It's great in theory, but it was hit or miss in practice: The first time I shook hands with my co-worker Sherri Smith (who was also wearing a Nabu X), nothing happened. It was only when she walked away that I got a direct message on Twitter that she had shaken my hand. When we tried it a second time, it worked right away. It's important to note that you need to have the Nabu Utility app open in the foreground of your smartphone for the handshake feature to work at all.
A similar feature called Pulse is a little better: If other Nabu X wearers are in the same room, your band will vibrate and light up to let you know they're nearby.
The only true gaming feature currently on the Nabu X is through an Android app called Nabu Gamers. It uses the band to scan the room you're in for other wearers who have Steam accounts so you can connect with them.
Razer says developers are working on other apps and programs for the band, so gamers can connect and play augmented-reality games together. The company also says soon you'll be able to connect third-party apps to expand features, including MapMyFitness to track specific exercise routines.
The Nabu X tracked my steps fairly accurately, counting 65 steps around my office as 72 steps. Its accelerometer confused exaggerated arm movements for a couple extra steps. The device also performed well in monitoring my sleep time over the course of the four nights I wore the tracker.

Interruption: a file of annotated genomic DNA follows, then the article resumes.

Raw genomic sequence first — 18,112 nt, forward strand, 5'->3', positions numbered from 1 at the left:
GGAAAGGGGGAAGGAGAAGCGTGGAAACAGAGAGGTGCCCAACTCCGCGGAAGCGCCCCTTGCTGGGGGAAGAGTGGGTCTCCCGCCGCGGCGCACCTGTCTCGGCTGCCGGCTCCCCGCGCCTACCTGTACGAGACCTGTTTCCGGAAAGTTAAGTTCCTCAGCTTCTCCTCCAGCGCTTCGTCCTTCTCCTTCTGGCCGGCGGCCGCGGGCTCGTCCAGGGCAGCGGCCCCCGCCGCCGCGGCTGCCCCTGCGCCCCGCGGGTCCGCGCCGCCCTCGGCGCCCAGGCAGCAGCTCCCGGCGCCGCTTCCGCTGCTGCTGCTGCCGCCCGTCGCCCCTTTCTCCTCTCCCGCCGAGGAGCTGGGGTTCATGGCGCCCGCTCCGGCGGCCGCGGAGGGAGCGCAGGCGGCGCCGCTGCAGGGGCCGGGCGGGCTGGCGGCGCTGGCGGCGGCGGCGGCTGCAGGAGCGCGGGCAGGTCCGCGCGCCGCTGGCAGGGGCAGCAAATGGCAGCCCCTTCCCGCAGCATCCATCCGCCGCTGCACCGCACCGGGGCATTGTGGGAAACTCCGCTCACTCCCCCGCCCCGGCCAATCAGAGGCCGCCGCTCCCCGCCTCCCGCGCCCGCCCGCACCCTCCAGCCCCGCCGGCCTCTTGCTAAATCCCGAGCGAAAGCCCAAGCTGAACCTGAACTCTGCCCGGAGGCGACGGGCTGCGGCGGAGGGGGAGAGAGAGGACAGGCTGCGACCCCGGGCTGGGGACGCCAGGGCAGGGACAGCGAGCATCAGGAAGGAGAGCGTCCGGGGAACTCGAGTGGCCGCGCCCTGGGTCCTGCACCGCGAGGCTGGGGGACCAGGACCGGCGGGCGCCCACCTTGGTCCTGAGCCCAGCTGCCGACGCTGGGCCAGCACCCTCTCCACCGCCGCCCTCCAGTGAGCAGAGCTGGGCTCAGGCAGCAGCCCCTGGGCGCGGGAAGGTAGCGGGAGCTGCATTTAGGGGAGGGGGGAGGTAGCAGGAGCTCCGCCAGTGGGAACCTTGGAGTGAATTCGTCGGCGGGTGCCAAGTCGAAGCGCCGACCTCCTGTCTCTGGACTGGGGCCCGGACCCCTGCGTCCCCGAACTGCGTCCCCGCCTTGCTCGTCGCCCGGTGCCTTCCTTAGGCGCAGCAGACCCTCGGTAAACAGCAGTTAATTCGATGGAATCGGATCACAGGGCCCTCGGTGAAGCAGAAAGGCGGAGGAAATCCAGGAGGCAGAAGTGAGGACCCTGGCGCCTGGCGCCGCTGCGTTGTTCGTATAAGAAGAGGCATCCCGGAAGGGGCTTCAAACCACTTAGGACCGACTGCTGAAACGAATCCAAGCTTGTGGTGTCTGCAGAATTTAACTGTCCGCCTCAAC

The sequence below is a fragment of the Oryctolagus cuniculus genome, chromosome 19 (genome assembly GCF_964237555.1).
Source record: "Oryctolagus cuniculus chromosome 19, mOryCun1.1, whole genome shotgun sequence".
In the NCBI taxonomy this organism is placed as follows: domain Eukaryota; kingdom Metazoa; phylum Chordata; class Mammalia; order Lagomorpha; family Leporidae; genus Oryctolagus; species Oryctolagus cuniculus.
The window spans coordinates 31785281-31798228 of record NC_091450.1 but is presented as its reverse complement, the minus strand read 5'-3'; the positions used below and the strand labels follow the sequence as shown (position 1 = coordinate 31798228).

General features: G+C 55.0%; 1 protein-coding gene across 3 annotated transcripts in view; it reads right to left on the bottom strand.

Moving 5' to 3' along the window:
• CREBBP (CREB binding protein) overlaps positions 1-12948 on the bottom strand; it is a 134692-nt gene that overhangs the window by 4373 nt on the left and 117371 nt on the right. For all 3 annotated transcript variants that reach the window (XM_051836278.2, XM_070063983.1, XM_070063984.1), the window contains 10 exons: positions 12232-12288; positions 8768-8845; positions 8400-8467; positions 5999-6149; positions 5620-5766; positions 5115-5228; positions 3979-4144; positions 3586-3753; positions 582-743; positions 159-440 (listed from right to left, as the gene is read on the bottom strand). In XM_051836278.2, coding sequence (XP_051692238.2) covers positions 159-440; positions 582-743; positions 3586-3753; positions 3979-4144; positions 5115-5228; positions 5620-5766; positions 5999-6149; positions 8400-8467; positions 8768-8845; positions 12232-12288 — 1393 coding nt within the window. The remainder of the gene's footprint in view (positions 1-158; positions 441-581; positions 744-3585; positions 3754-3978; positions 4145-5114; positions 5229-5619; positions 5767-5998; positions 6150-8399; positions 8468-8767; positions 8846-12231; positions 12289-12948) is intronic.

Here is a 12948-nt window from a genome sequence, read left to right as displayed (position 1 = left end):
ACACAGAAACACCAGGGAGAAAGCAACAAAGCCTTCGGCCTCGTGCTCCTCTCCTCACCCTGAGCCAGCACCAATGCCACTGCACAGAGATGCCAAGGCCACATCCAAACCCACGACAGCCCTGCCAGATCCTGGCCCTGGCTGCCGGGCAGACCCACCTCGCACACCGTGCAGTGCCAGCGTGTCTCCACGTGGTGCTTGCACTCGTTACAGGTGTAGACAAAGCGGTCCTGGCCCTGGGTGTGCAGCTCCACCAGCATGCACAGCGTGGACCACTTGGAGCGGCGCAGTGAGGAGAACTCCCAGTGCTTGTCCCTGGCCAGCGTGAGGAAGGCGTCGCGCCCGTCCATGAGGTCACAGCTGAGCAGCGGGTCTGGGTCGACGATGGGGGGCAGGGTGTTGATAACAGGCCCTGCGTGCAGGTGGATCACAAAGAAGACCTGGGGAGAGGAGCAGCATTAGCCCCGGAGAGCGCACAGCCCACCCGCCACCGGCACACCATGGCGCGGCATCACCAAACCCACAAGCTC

I wish the Nabu X had the ability to track my morning workouts separately from my daily walking. The Up Move lets you do this, and it lets you input workouts even if you forgot to track them on the band. The Up Move also lets you track food and water intake to get a picture of your diet alongside your physical fitness.
For a budget fitness-tracker, the Nabu X Utility has some of the better sleep controls I've seen. When turned on, the Nabu X can automatically detect when you fall asleep. I set my sleep time for 10:30 p.m. That means when the band detects no movement after 10:30 p.m., it will automatically assume I'm asleep. I also set an end time of 5:45 a.m., just before my usual 6 a.m. alarm, so it would know that I would be getting up around that time.
While the Nabu X's lights didn't do much for my groggy eyes, its vibrations were strong enough to gently nudge me awake. I also like that the alarm automatically shuts off when the band detects you're up, out of bed and moving.
The app shows you a breakdown of your night's sleep, with deep sleep, light sleep and total sleep time. The band recorded most of my total sleep, and on the nights I was particularly restless, the bar graph was jagged to show how often I tossed and turned.
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Razer claims the Nabu X's lithium-polymer battery can get between five and seven days of life on a charge. After three days of wearing the Nabu X all day and night, the battery was down to 75 percent. That's good battery life for a budget fitness tracker, but not as good as the six-month life on both the Jawbone Up Move and the Misfit Flash (both of which sport a coin-cell battery).
Razer succeeded in making an affordable and functional fitness tracker with the Nabu X. It tracks steps, distance, calories and sleep well, and it delivers smartphone notifications with ease. Razer was ambitious with the Nabu X's social and gaming features, but ultimately it falls short — for now. If you're primarily looking for a fitness tracker, you're better off with the Jawbone Up Move ($49) or the Misfit Flash ($32). For hardcore Razer fans, and those intrigued by the social and gaming features to come, the Nabu X is a wristband you'll want to consider.